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I Witnessed a Resurrection (and still didn't believe it)

by WizenedSage (Galen Rose) ~

It strikes me that Christians accept the foundational event of Christianity on extremely weak evidence. Supposedly, the death and resurrection of Jesus Christ, as described in the Gospels, is taken as proof that he was a god and thus deserving of worship. The sum total of the evidence amounts to several descriptions written in those ancient Gospels in a superstitious, pre-scientific age.

It occurs to me that I would not believe the resurrection was what it appeared to be, even If I had seen it with my own eyes. In fact, I actually have seen a resurrection of sorts, and didn't believe it.

Once, this dude in a tux was on a stage with a very pretty young lady. He had her get into a long, narrow box and lie down in it; her head protruded from one end of the box and her feet from the other end. Then he proceeded to saw the box in two and pull the two halves apart. The young lady had to be dead, right? Well, then he pushed the two ends of the box together again, opened the box, and helped the young lady step out of the box. Ta-da! She was as good as new!

What simply amazes me is that they accept this absurd "explanation" on such scant evidence - some words in an ancient book; there really is no other evidence. Now, I witnessed this resurrection first hand, but I still didn't believe it was an actual resurrection. I'm pretty sure it was a trick and the young lady was never dead. Now, with this alleged resurrection involving Jesus, there are several possible explanations. It could have been a magic trick, similar to the one described above, or it could have involved a mirage, or a hallucination, or the authors simply embellished a story they had heard from others, or perhaps they simply made up the story from scratch. Now that's five possibilities (and there are more) which involve things we know for a fact happen frequently in this world. So why do Christians accept the least likely explanation of all, that Jesus was dead for several days and then just came back to life? That is the one explanation that we know for a fact to be biologically impossible.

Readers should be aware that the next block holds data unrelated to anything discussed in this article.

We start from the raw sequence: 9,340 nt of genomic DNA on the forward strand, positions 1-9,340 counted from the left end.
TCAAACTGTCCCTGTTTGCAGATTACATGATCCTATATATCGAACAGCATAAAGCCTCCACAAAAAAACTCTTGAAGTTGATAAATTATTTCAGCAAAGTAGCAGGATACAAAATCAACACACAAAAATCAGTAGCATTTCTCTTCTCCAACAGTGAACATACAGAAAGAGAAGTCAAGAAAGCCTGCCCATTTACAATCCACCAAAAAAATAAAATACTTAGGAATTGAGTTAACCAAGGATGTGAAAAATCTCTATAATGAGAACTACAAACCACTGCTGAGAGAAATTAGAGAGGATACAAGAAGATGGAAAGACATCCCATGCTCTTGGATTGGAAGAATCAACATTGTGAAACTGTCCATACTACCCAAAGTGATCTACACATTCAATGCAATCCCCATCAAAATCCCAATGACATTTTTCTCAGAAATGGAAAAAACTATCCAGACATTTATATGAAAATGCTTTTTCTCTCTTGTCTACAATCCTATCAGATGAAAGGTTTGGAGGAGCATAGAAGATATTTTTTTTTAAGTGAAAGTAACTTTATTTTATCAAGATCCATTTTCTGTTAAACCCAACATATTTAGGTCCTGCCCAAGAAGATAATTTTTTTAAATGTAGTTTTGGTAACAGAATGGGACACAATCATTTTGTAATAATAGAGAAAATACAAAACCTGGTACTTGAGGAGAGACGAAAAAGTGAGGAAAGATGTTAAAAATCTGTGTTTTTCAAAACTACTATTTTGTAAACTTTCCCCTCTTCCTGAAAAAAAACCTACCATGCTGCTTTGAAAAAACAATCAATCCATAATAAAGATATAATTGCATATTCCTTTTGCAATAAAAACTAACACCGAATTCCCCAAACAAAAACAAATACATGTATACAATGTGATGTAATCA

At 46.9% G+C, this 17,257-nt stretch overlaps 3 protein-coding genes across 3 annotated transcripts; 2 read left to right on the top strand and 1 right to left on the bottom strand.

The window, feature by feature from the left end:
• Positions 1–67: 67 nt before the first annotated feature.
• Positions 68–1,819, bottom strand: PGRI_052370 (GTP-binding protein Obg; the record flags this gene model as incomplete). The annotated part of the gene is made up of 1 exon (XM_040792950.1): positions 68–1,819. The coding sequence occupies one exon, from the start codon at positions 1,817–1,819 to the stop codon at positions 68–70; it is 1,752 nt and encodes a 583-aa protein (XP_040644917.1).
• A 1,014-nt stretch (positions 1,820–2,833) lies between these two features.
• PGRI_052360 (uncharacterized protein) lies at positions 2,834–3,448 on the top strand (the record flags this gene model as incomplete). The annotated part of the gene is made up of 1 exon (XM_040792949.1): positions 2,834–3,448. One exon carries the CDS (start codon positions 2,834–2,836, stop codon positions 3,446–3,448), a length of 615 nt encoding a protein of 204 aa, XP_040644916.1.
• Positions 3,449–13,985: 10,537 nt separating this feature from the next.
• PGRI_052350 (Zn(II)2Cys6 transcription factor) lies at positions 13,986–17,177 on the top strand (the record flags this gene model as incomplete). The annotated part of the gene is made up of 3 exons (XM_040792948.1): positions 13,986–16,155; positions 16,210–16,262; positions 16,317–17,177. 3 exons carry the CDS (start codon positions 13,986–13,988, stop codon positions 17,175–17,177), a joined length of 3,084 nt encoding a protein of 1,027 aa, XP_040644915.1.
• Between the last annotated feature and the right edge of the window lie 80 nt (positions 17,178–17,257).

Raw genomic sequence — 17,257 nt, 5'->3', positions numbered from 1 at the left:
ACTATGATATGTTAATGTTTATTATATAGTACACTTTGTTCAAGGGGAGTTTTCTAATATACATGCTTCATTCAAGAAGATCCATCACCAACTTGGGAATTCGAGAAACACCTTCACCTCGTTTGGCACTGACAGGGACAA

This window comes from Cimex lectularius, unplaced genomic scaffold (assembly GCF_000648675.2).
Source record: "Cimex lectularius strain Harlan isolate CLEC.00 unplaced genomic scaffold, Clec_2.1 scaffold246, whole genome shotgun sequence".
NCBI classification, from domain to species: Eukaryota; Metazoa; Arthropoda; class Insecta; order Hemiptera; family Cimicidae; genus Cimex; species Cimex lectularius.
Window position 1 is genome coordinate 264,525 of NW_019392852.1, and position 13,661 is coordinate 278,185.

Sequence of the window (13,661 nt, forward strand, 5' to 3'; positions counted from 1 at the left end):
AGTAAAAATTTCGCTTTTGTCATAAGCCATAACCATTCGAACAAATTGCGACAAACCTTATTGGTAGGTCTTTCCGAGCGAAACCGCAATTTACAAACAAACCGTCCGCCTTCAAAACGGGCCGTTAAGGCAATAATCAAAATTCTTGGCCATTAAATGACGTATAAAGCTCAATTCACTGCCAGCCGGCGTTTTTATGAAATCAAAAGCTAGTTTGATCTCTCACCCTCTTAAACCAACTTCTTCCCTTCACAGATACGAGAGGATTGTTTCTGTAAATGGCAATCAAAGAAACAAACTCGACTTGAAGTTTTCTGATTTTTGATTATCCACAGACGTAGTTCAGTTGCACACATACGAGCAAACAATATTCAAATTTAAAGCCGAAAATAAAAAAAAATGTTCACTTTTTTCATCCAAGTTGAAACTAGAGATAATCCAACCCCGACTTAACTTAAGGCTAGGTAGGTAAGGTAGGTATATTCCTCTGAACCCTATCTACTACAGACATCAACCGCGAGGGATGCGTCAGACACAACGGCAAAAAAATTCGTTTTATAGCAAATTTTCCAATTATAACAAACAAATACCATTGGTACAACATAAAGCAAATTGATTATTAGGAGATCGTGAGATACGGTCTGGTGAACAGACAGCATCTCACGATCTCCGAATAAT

It seems that Christians have accepted this least likely explanation because they've been told to believe it, and because they want it to be true, or they are afraid that it just might be true and if they don't believe it they'll be given a ticket to hell.

What simply amazes me is that they accept this absurd "explanation" on such scant evidence - some words in an ancient book; there really is no other evidence. They appear to give little thought to other possible explanations, like those that I have proposed.

Perhaps I never got taken in by this story because I was just lucky enough to have witnessed that "resurrection" that I described above. I mean, I saw one with my own eyes, and I still didn't believe it. So, I'm certainly not about to believe a written description from an ancient book. And this makes me pretty certain that if I had been there 2 thousand years ago and seen Jesus’ apparent resurrection with my own eyes, I still wouldn't believe it.

Perhaps this explains why so few Jews of the time became Christians; this resurrection just wasn't that convincing to those who were there at the time. Supposedly, thousands of Jews followed Jesus around, being fed with just a few fishes and loaves, and observing dozens of other miracles, and yet so few of them accepted Jesus as the Messiah that Paul decided to look to the Gentiles for converts. And I always thought it was suspicious that even Jesus’ closest followers didn’t recognize him after his alleged resurrection. What's up with that?

Isn't it obvious that we should never believe the scientifically impossible without truly extraordinary evidence? And accepting the impossible on faith makes even less sense. How can we possibly think we have a grasp on how the world really works, if we haven't insisted on having an accumulation of solid evidence?


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